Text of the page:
All the Michelin runners were on regular Michelin wet-weather tyres, of radial construction of course, but the Goodyear runners were dickering about between 13 and 15 inch fronts, and different tread patterns for the rear. The Williams team had hastily changed the spare car on to 13 inch tyres, which meant changing the brake disc assemblies to smaller ones to fit inside the smaller wheels, and Reutemann was dickering about over the choice, driving one can round to the assembly grid, climbing over the pit wall and then driving the other car round to the grid. With Alan Jones already there in his own car we had the unusual sight of three Williams cars on the grid! Eventually Reutemann settled for a combination of these-and-those on his own car and the spare car was wheeled away. Villeneuve was in the spare Ferrari, but otherwise all was remarkably orderly. The Avon-shod runners were thankful to the Avon boys who hand-cut treads onto the tyres, and the Pirelli-shod runners were equally grateful for merely having a supply of wet-weather tyres. Some of the non-qualifiers must have been grateful for being out of it all. Finally, everything was ready, the red light came on, then the green and they were off in the biggest cloud of spray you have ever scan. Reutemann got the jump on Piquet and led the pack into the first right hand bend, cut across for the left hander over the brow of the hill and was hugging the inside line as he came into my view. Round the outside of Reutemann came Jones, past into the lead, and as he sliced through the fast right bander leading on the first straight there was just time to see Piquet’s Brabham right up close under the Williams rear aerofoil, followed equally closely by Prost’s Renault. That was the moment that Reutemann gave up.
As he disappeared into the spray of Jones, Piquet and Prost, de Angelis went by and then it was total oblivion and all you could hear was the sound of racing engines on full song, disappearing into a solid wall of spray. They were earning their money this time and even the hint man deserved a bonus rake plunged head-long into oblivion, even the regulation red rear-lamps being invisible. Half way round that first lap Villeneuve bumped into Arnoux, sending him into Pironi’s Ferrari and while the Canadian continued on his way Arnoux was off the road and out of the race and Pironi was gathering himself up again, to finish the first lap in 21st position. Jones had a clear, but wet, road in front of him and was making the most of it, out to win, while Piquet was not going to let him get too far away. Prune was third, de Angelis fourth, Reutemann fifth, Laffite sixth, Mansell seventh, Tambay eighth, Watson ninth and Villeneuve tenth, and while they were on lap 2 the rain started again. Reutemann simply gave up and toured round, dropping down to nineteenth place.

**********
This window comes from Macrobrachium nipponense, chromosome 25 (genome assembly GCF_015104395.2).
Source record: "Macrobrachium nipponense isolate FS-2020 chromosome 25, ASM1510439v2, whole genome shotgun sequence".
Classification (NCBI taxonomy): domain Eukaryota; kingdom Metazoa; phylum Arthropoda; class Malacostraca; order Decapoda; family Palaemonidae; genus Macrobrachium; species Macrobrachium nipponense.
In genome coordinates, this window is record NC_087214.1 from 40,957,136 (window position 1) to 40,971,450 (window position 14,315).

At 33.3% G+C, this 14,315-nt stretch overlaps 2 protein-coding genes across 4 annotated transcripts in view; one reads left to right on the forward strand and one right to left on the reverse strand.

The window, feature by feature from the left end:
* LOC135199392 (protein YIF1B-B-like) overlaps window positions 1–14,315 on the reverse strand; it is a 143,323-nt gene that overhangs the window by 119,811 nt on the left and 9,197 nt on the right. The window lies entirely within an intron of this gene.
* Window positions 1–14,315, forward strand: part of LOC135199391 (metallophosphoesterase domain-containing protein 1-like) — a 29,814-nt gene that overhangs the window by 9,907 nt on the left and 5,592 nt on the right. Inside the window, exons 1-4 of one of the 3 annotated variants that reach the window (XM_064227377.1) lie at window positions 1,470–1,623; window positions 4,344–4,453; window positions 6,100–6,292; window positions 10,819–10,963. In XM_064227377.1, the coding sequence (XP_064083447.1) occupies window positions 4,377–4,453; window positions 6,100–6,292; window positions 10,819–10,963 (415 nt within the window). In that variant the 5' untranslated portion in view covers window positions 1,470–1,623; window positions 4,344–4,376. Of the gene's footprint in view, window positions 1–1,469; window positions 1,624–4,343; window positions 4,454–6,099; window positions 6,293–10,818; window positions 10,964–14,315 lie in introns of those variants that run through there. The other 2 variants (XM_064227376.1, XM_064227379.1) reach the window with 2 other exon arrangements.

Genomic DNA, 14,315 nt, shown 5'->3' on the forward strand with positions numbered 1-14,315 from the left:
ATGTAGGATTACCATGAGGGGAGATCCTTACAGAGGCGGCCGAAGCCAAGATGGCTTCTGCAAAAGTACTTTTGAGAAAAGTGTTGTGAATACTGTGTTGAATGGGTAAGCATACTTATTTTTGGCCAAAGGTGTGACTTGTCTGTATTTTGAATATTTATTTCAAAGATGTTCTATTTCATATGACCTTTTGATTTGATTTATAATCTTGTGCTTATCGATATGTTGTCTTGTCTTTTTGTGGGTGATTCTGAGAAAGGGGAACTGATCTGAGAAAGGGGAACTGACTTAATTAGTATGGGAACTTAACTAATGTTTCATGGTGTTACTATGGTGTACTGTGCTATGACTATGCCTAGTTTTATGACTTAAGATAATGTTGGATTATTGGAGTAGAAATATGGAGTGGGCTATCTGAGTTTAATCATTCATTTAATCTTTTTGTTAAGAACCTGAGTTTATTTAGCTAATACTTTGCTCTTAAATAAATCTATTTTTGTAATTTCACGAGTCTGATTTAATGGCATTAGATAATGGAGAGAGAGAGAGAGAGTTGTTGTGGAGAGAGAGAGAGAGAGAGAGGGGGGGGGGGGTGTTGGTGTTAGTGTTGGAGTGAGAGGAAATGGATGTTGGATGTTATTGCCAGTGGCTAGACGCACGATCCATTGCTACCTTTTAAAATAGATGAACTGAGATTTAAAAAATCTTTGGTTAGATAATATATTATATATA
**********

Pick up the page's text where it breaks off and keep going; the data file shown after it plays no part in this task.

The lads up the front weren’t giving up, there was a race on and that meant a race to be won and most of them were out to win it, especially Alan Jones. For five laps he, Piquet and Prost drew away but it was raining hard and the Michelin tyres were better in deep water than the Goodyears. It was no surprise but sad nevenheless for the Jones’ fans, when he spun off on lap 6, causing Piquet to take avoiding action, which let Prost by into the lead, followed by Laffite and Villeneuve. It put Jones right out of the running, but Piquet hung on to fourth place, even though the Michelin shod cars were pulling away from him. When Watson got by into fourth place it was obvious to even the most casual observer that the Michelin tyres had something the Goodyears had not got, and the rain was still pouring down. Tambay, Patrese and Salazar were all victims of the conditions ending up off the road and out of the race and the overall scene comprised a Michelin race with the Goodyear-shod Piquet hanging on to them by his eyebrows, and the rest in which Daly was going great guns in the Avon-shod March and pulling through the murk from 20th place on the grid an seventh in the race, just behind de Angelis in the Lotus 87.
At the front Prost was unhappy about the feel of his brakes and was not prepared to take chances, apart from the unsuitability of the turbo-charged V6 to the impossible conditions. Laffite on the other hand, in second place, was in terrific form and the wider torque-spread of the Matra V12 was giving him a much easier time. He overtook Prost on lap 12 and the maybe went by and pulled away here, was another courageous driver out to win the Canadian Grand Prix regardless of the conditions. Two laps later Prost was down to third place and this time it seas the tenacious Gilles Villeneuve who forced his Ferrari past the Renault, the Ferrari engine popping and banging on part throttle opening, and not coming onto full song until he could floor the accelerator pedal, which was not often on the skating-rink of a circuit that was awash with running water in most places. Laffite was a joy to watch as he forged through the spray, the Matra V12 sounding perfect, and “Happy Jacques” making the most of everyone elses discomfort. Front next fell victim to Watson, but managed to stay ahead of Piquet, so the order settled for a bit. Laffite (Talbot-Matra), Villeneuve (Ferrari), Watson (McLaren), Prost (Renault) and Piquet (Brabham). In an incredible sixth place was Pironi (Ferrari) having pulled himself up through the field after his first lap delay. Daly (March) was leading the rest, having disposed of de Angelis.